What could they have done instead: Honestly, this whole sequence should just have been left out. It was entirely an excuse to create drama and special effects gratuitously. It kills off three of the characters for no real reason (one was actually a noble sacrifice), one of them actually geting hit with the falling ship in what is likely the most criticized scene in the entire film. "Just run to the side!" the audience screams at the screen over and over. If that character had to die right then, I can think of a dozen other ways to do it without breaking the laws of physics. For example, a stray bit of debris (it would make sense for a few pieces to come back down here) could have simply struck her randomly and unexpectedly. That may not have been as visually spectacular or intense, but it could have been done with more emotional power, and would actually have fit the themes of destiny much better than the gratuitously spectacular way she dies in the film.
One of the most glaring scientific issues, however, is right in the most basic premise of the film. The inciting event of the entire journey is the discovery of a 2-dimensional map which can point to a location in a 3 dimensional universe. If it had been a lot more detailed, perhaps it would have worked, but their entire map is just five points with the resolution of a finger-painting. Going on just those five points alone, especially with no key of any kind, there would be no way to find a point in the vastness of space that you can be certain it's pointing at. This is not to mention that the simple unguided existence of the points leads an archaeologist to even think that they might be a star-travel map, which is ridiculous all by itself.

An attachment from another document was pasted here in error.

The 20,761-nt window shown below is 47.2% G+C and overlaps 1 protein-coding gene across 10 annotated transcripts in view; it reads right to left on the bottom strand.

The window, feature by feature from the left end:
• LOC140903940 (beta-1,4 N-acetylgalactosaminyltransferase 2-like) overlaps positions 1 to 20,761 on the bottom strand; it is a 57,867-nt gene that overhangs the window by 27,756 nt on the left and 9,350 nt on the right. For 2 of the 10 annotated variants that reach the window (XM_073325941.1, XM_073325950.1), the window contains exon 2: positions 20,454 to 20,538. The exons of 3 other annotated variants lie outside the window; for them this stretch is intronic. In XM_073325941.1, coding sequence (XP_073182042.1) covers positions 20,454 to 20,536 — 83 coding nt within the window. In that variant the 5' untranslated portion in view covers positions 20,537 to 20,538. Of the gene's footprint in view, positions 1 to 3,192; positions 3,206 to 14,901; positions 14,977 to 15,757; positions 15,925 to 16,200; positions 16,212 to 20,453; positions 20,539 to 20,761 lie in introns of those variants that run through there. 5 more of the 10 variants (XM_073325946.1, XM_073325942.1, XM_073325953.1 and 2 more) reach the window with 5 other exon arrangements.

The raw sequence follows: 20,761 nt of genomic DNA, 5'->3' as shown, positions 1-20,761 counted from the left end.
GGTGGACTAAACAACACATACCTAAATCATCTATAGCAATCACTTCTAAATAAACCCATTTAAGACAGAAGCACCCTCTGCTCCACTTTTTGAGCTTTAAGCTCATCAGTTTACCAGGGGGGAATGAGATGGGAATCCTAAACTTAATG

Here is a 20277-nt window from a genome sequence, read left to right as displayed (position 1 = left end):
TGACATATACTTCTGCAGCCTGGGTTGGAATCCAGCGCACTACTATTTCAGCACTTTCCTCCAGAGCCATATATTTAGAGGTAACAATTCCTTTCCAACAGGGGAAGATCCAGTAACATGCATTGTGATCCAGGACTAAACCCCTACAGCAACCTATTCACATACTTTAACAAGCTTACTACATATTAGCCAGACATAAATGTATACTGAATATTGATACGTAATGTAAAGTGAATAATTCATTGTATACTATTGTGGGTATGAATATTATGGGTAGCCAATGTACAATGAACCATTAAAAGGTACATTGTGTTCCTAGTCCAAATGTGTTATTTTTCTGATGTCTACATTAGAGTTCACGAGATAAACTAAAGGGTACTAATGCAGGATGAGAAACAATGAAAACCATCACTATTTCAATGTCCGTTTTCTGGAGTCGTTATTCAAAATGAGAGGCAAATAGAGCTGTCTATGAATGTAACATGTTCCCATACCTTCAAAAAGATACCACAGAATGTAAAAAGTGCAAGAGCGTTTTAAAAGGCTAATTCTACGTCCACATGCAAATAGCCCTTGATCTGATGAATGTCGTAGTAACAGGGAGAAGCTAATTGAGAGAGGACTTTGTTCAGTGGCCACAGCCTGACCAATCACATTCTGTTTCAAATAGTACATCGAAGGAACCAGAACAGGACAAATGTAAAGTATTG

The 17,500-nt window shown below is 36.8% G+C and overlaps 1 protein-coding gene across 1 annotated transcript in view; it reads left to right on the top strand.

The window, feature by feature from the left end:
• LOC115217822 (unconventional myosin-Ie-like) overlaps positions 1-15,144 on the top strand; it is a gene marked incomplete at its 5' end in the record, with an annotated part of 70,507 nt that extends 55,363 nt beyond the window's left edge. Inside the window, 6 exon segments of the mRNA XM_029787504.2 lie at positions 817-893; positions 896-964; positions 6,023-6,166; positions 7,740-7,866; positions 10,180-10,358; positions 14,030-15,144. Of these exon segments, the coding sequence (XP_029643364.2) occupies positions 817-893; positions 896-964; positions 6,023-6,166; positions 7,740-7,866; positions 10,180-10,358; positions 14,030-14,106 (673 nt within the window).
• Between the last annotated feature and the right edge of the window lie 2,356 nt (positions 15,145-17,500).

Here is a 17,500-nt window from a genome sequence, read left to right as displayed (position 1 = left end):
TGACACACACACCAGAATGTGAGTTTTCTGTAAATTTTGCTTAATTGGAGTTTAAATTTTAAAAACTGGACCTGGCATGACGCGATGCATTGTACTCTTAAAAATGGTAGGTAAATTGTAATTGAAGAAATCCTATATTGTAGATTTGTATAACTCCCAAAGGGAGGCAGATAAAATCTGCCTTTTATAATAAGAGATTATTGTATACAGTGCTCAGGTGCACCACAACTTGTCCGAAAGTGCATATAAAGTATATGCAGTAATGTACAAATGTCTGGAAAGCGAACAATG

What could they have done instead: Again, I can think of about a dozen different ways to do this without making it stupid, but here's just one: In the opening scenes, the archaeologist finds a bit of debris from what seems to be an ancient ship. She's confused at first by the holographic display it shows, as is the rest of the scientific community, but then she figures it out. It's not whole. It's only the key to something else: This series of five dots she's seen all over the world from different time periods, another mystery that no one can solve. When she plots the dots on the holographic key, it points to a specific place in a specific star cluster. She keeps the information secret in an effort to lead the mission herself. This change wouldn't have altered anything else in the film, and would make no changes thematically, it would simply have made more sense. Really, almost anything would have made more sense that the way they did it in the final film.
There are other issues of course, but there is no need to go into every single one of them. These are the big three totally obvious errors in the simple science of the film, and how they could have very easily been fixed. Most of the rest of the errors are in the motivations of the characters, and the misuses thereof, which I'll cover in parts 3 and 4 of this series.
As I said, a good sci-fi film doesn't have to be realistic to be believable, but these issues are simply too glaring to ignore, and combined with the characterization issues, make one wonder if anyone involved in the creative process of this film was paying attention at all.
Part I of this series can be found here.